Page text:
Tech firms siphoning future client pipeline
Financial advisers need to modify their business model to attract Generation Y clients or risk losing future business to tech giants like Amazon and Google, according to Experience Wealth.
Speaking at the Adviser Innovation Summit in Sydney last week, Experience Wealth chief executive Steve Crawford cautioned that major technology players could take a large portion of would-be advice clients, and a ‘let sleeping dogs lie’ approach will not fix the problem.
“The ‘sleeping dog’ is not sleeping, it’s just been waiting, and it’s about to come in and have a real crack at what we do, but it might be having a crack at us in a different way,” he said.
Mr Crawford pointed to a number of surveys from the US and Australia that showed younger clients in particular would consider using large tech firms for their financial services needs, noting the financial products being offered to the younger clients are already very targeted.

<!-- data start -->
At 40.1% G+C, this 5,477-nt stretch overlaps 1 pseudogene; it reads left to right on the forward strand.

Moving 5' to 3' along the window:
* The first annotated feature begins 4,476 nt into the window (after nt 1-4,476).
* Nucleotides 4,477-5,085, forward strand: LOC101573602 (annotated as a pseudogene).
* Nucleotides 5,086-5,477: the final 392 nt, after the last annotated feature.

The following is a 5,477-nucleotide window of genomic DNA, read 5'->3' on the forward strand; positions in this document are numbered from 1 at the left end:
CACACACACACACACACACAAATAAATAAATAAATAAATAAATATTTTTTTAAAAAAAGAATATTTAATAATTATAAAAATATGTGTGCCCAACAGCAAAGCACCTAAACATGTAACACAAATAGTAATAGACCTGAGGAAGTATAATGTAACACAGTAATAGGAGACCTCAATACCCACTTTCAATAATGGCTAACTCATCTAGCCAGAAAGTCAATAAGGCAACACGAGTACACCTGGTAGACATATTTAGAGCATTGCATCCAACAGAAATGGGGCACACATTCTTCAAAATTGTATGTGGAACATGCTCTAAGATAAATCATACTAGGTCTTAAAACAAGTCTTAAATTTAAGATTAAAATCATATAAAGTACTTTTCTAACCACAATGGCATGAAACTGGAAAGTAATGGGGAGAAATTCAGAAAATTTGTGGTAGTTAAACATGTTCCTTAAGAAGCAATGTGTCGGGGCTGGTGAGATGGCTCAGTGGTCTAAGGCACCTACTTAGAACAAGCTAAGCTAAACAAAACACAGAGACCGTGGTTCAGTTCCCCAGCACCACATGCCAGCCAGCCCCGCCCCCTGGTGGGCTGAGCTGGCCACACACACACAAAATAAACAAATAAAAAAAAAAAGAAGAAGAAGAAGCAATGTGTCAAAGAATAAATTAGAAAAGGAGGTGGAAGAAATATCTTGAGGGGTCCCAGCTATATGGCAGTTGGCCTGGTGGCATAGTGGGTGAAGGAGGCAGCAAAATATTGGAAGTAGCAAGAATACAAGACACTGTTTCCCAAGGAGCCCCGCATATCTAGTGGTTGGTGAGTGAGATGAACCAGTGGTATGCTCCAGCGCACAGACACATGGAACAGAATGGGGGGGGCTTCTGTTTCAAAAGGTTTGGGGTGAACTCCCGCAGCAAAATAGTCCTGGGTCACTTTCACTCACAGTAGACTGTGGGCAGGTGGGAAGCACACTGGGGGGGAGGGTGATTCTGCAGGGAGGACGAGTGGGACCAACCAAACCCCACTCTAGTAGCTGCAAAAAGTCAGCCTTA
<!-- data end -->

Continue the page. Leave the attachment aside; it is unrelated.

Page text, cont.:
“What are they doing? They’re getting to them for the stuff that they want younger, around the stuff that’s relevant to them,” Mr Crawford said.
“They’re not stealing your clients yet because they’re not going after your clients, they’re building a dam-wall and stopping all of your future clients from getting in.”
One KPMG study found that 84 per cent of Generation Y Australians would consider banking with a tech giant if the service was offered to them, Mr Crawford said, adding that by 2024 Generation Y will represent 75 per cent of the Australian workforce.
“If you’re 75 per cent of the workforce, you are 75 per cent of the growing opportunity, you are also 75 per cent of the people who influence what happens in financial services,” he said.
“The retirees are there but they’re a diminishing asset base, they’re a diminishing client base, they’re not going to the future, therefore they’re not going to be listened to as much – [Generation Y] are going to control how it works.”
In order to avoid this, Mr Crawford said, advisers need to look at how tech giants are serving would-be advice clients and adapt to compete.
“How can we be more like Facebook, Apple, Amazon, Netflix and Google? Let’s go to where they are; start with banking and spending advice,” he said.
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